These are the words of the Reverend John Leland, a Baptist minister (A Chronicle of His Time in Virginia, 1790).
Two years ago I wrote that I feared the end of religious freedom in the United States. My fears remain unabated. I am growing increasingly concerned about religious intolerance in our nation. The Bill of Rights guarantees citizens of the United States of America the right to freedoms of speech, assembly, and free exercise of religion. The free exercise of religion is inextricably bound to the freedoms of speech and assembly. Religious faith cannot be adequately expressed without the freedoms to assembly together and speak. The federal government is charged with protecting these basic and essential human rights. It is becoming apparent that there is a political movement afoot with the intent on limiting religious speech and expression to the domain of private devotion. Much of this is due to the religious community’s opposition to abortion and the homosexual agenda to redefine marriage. Opposition to abortion or homosexual marriage is being defined as hate speech. Religious speech or expression that challenges the agenda of the government is being suppressed.
I recently posted on Facebook an article that relates Ralph Reed’s conversation with Bill Maher. I commented that this story is “an excellent example of how uninformed Christians are hindering the cause of Christ.” That post provoked a conversation with a dear brother, a conversation that cannot be adequately conducted in a few sentences. So, I extend our conversation here. I have suggested many times that Christians, especially those who wish to engage the public square, must become better exegetes and interpreters of Scripture. This does not mean taking a low view of Biblical inspiration and authority. To the contrary, taking a high view requires serious reflection.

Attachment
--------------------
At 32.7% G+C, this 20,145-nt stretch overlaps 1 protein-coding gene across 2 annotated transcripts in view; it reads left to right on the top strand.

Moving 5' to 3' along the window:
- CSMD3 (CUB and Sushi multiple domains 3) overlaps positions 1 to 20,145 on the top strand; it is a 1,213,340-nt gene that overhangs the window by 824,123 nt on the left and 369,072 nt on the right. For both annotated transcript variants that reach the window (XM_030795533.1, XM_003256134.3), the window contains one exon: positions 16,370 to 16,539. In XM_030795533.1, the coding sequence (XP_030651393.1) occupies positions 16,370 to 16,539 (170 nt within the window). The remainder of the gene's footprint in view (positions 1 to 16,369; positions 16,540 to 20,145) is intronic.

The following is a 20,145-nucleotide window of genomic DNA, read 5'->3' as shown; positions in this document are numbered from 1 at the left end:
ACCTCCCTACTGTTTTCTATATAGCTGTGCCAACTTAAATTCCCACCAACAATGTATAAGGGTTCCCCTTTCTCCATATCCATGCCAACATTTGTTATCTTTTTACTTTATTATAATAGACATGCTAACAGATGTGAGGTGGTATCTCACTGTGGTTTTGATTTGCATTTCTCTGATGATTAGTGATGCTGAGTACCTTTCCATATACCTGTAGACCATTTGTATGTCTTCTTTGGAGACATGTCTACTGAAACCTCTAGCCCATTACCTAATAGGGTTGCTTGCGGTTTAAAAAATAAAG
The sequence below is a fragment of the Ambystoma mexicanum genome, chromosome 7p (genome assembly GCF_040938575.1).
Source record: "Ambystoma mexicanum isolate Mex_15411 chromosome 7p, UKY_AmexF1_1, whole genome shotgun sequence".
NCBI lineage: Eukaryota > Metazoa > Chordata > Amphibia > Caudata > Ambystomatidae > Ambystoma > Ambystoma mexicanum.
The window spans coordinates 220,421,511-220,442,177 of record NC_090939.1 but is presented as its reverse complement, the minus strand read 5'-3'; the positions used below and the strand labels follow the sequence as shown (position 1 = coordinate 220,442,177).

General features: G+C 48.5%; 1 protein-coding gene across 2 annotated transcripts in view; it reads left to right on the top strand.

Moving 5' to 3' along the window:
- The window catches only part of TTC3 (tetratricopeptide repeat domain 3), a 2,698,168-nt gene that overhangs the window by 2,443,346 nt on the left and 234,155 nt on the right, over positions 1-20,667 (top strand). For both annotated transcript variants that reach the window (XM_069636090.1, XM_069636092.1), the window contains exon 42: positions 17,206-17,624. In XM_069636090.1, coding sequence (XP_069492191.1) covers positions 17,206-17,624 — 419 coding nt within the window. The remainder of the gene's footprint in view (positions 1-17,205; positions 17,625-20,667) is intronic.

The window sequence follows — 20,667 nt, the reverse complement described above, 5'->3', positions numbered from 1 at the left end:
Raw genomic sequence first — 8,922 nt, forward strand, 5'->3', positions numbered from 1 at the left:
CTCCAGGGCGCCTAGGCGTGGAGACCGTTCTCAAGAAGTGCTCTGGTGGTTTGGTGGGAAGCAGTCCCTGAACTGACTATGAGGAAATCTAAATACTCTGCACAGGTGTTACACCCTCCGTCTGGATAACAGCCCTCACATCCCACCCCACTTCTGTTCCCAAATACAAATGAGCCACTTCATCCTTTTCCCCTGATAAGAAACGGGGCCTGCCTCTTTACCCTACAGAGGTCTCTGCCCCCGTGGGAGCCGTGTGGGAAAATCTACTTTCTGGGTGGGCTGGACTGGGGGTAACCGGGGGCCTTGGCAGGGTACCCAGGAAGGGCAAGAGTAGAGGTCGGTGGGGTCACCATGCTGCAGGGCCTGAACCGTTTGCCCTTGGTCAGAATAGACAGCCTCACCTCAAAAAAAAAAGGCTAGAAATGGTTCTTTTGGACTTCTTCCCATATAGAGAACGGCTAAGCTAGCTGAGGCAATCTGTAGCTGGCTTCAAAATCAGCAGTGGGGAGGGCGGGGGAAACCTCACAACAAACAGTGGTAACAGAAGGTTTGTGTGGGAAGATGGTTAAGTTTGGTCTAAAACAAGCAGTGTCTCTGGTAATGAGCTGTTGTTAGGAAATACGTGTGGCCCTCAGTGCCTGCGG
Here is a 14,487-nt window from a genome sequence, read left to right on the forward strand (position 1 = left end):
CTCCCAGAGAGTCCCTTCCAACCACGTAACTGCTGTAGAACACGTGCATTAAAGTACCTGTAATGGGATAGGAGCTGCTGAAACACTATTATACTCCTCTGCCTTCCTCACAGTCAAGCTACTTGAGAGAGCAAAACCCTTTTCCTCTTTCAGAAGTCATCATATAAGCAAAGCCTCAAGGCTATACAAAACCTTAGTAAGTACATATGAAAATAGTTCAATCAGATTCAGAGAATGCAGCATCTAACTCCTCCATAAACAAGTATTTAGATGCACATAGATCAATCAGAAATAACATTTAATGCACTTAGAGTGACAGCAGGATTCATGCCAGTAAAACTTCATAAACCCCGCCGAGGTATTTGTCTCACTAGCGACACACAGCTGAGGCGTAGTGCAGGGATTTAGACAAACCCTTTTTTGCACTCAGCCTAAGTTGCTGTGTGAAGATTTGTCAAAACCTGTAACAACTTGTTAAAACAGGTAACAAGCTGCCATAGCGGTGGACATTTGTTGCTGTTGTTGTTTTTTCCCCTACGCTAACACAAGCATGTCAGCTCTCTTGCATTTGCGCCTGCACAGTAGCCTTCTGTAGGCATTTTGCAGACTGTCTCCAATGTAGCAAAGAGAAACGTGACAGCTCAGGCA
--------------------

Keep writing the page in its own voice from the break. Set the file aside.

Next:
I recently read Lynne Cheney’s new biography – James Madison: A Life Reconsidered. I thought I would be taking a Sabbath from theological considerations and indulge in my second love – American history. But I was wrong. Early on Cheney tells us of Madison’s lifelong struggle with “sudden attacks,” most likely a form of epilepsy, that often left him debilitated for days. As a student at Princeton, Madison sought to understand the source of his malady. He consulted medical texts and biblical commentaries. The scientific explanation for his disease was an excess of black bile secreted by the kidneys. Remedies included a mixture of mercury, arsenic, and antimony. The biblical explanation for his disease, which was supported by the Princeton faculty, was demon possession (Matthew 17:14-18; Mark 9:17-26; Luke 9:42). The King James Version of the Bible, which he consulted, referred to sufferers as “lunatics.”
This is a compilation of New Testament scriptures that exhort us to faithful Christian ministry. I have used this as a charge for Ministerial Internship Program graduation exercises, and I offered it as the benediction at our 2014 graduation at Pentecostal Theological Seminary.
Behold, I send you out as sheep in the midst of wolves… Go therefore and make disciples of all the nations, baptizing them in the name of the Father and the Son and the Holy Spirit (Matthew 10:16; 28:19).